Goodman (a 50-yard catch) and Eifert (a two-yard reception) each scored first quarter touchdowns, as the third-ranked Irish (11-0) jumped out to a 21-0 lead and never looked back.
In the process of exorcising the Demon Deacons, Eifert became the most productive tight end in school history, as he caught his 129th pass (the record was 128 by Ken MacAfee).
“Yeah,” Goodman responded when asked if he ever envisioned this level of play from Eifert. “He’s such an athletic person. It just all came to him at the right time.”
It’s good that Goodman isn’t surprised by Eifert developing into America’s best tight end, because Eifert himself never saw that happening.
“Honestly no,” Eifert answered when asked if he ever envisioned reaching this level of play. “I just (wanted) to come in and contribute where I’m asked, be a good teammate, be someone that works hard, and just to be someone that is a good person to have on this team.”
Well then, he met his aspirations, because there isn’t anyone within the Irish program that doesn’t admire Eifert for what he’s achieved on the field, and doesn’t respect him for his humility off of it.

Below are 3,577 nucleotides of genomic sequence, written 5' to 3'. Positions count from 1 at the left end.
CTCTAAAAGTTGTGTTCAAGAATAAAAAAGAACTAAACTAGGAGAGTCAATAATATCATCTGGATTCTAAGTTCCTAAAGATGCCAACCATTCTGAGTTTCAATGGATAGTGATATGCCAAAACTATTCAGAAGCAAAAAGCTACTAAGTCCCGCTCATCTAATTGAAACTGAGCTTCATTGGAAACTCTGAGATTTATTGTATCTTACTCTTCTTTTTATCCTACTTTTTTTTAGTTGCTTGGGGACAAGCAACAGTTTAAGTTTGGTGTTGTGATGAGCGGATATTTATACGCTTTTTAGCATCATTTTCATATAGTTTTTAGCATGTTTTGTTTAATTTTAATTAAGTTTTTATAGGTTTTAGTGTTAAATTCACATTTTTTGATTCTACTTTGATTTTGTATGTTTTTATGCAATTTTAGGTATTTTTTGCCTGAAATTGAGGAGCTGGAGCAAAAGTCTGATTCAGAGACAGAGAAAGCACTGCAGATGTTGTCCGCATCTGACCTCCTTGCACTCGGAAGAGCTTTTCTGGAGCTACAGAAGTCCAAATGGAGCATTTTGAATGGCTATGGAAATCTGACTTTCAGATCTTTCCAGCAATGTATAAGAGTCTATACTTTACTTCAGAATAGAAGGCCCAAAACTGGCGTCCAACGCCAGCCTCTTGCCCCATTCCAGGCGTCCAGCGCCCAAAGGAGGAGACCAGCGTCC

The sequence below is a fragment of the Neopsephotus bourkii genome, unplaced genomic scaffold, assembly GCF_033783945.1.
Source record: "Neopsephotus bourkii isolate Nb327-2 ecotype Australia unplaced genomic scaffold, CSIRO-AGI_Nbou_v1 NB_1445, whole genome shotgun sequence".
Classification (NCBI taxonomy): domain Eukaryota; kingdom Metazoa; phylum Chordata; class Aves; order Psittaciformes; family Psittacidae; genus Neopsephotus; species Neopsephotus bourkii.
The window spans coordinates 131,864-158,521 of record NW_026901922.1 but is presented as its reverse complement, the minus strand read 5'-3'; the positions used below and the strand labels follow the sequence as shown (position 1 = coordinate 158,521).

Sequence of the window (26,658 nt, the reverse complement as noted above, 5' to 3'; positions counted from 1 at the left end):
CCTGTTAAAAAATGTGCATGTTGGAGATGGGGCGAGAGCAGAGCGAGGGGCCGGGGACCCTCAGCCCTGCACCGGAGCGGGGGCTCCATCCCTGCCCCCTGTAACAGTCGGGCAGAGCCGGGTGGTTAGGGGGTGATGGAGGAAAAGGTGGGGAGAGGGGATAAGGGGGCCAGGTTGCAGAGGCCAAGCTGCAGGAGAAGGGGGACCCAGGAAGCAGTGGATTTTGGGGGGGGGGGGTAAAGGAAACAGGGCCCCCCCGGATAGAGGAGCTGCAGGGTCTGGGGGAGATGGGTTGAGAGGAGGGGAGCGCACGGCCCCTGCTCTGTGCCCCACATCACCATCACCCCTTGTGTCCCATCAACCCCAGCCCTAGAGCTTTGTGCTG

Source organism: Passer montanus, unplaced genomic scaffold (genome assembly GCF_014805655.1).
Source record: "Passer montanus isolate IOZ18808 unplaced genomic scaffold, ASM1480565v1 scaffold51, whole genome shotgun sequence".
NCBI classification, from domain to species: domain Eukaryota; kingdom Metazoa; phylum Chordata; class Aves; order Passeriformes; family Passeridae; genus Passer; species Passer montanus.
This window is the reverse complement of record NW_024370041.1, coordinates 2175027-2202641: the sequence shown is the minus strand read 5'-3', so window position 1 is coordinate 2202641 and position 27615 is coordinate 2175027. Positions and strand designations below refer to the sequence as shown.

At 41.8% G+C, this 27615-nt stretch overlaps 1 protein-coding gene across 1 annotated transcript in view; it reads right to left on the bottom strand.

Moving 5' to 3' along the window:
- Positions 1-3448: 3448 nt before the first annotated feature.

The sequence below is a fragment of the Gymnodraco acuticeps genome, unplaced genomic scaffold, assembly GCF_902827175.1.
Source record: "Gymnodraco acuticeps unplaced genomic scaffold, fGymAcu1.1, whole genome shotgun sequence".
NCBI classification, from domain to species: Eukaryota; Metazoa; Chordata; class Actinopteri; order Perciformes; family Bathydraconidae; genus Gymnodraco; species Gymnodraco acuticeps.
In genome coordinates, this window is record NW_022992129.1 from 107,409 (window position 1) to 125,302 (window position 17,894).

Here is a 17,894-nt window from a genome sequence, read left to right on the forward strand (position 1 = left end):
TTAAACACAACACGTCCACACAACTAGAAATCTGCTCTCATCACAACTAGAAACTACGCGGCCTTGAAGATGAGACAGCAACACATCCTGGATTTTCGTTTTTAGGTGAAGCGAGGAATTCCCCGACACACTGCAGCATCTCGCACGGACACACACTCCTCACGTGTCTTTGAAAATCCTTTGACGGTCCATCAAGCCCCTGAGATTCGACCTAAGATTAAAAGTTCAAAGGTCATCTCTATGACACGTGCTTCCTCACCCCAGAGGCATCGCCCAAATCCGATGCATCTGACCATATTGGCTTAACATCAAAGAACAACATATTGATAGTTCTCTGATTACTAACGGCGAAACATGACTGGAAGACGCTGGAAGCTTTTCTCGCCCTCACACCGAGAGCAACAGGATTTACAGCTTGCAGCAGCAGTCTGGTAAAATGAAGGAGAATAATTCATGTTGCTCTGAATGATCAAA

“In Tyler, looking at what he’s done, that’s amazing,” Goodman said. “To be one of his best friends, I think about it more from that aspect than rather just his teammate.”
Notre Dame has had 16 tight ends drafted into the NFL and not one has caught as many passes as Eifert. In addition to his receptions, he is now approaching MacAfee’s career yards record as well. With 50 yards against USC on Saturday, Eifert will hold that record as well.
But as amazing as Eifert is as a pass catcher (he had six receptions for 85 yards and a touchdown on Saturday), it is his all-around skills that left Demon Deacon coach Jim Grobe impressed.
“What we find so often in tight ends is that they are one or the other,” Grobe explained. “They are either big guys who are really good blockers or they are undersized guys that can run and catch the football. (Eifert) is the perfect combination.”
Eifert has been dominant against most opponents over the past three seasons, and on Saturday he demonstrated his uniqueness against Grobe’s guys. The first attempt to have him catch a touchdown pass went awry as Irish quarterback Everett Golson overthrew him. So Notre Dame coach Brian Kelly called the same play again on the next play because he knew it would work eventually, as Wake Forest (5-6) had no answer defensively for Eifert.
“We tried to get (Eifert) the football and he made incredible plays,” Kelly said.
Eifert wrestled with the decision 11 months ago whether or not to turn pro and Kelly said his sticking with the program captures what Notre Dame is all about.
“Coming back, not going into the (NFL) Draft,” Kelly said, “coming back to get his degree says so much about the Notre Dame football player… but to also play at the level he’s played, to break the kind of records with the great tight ends that have been here at Notre Dame is an amazing feat.”